People I (Mostly) Admire

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People I (Mostly) Admire is hosted by Steven Levittthe iconoclastic University of Chicago economist and co-author of the Freakonomics book series, who tracks down other high achievers and asks questions that only he would think to ask. Guests include all-time Jeopardy! champion Ken Jennings, Harvard psychologist and linguist Steven Pinker, and WNBA champion Sue Bird. The weekly show features conversations with a wide array of guests — from actresses to athletes, authors to inventors.

“The perfect guest for me is someone who’s not only wildly intelligent, but also a little bit off the rails,” Levitt says. “Someone who thinks differently and who doesn’t care at all how the world perceives him or her.”

People like Yul Kwon, who has been a consultant, lawyer, policy maker, F.C.C. official, Google and Facebook executive, T.V. host, bone-marrow transplant activist, an perhaps most improbably, a winner of the reality show Survivor — all after a childhood of extreme shyness and anxiety. And Nathan Myhrvold, who started college at 14 years old, became a student of Stephen Hawking, a start-up whiz-kid, Microsoft’s first C.T.O. — all while continuing to work as a scientist with published research in paleobiology, climate science, and astronomy, becoming a French-trained chef, author of a James Beard-winning cookbook, serving as a judge on Top Chef, and filing nearly 1,000 patents. 

People I (Mostly) Admire is a production of the Freakonomics Radio Network. You can subscribe now on Apple Podcasts, Stitcher, Radio Public, Spotify, or wherever you get your podcasts.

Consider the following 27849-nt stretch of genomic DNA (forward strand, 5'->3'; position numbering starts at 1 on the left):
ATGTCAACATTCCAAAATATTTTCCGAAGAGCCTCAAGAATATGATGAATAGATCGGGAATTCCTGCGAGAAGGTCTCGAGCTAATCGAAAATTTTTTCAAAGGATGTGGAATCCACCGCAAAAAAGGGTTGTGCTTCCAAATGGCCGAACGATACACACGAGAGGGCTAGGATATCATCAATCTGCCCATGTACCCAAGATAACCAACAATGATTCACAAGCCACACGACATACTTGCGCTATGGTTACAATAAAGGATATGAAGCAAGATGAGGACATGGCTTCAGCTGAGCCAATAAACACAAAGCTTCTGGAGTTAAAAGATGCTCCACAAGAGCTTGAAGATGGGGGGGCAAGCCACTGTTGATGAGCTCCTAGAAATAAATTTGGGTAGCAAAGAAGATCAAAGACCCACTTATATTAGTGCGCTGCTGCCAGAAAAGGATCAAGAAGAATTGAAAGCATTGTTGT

Leidy Klotz on Why the Best Solutions Involve Less — Not More (People I (Mostly) Admire Ep. 45)

When we try to improve things, our first thought is often: What can we add to make this better? But Leidy, a professor of engineering, says we tend to overlook the fact that a better solution might be to take something away. He and Steve talk about examples from Leidy’s book Subtract: The Untapped Science of Less, and from their own lives.

Edward Glaeser Explains Why Some Cities Thrive While Others Fade Away (People I (Mostly) Admire Ep. 44)

An expert on urban economics and co-author of the new book Survival of the City, Ed says cities have faced far worse than Covid. Steve talks with the Harvard professor about why the slums of Mumbai function so well, high-quality housing in China sits empty, and declining cities hang on for so long.

Arne Duncan Says All Kids Deserve a Chance — and Criminals Deserve a Second One (People I (Mostly) Admire Ep. 43)

Former U.S. Secretary of Education, 3x3 basketball champion, and leader of an anti-gun violence organization are all on Arne’s resume. He’s also Steve’s neighbor. The two talk about teachers caught cheating in Chicago public schools and Steve shares a story he’s never told Arne, about a defining moment in the educator’s life.

America’s Math Curriculum Doesn’t Add Up (People I (Mostly) Admire Ep. 42)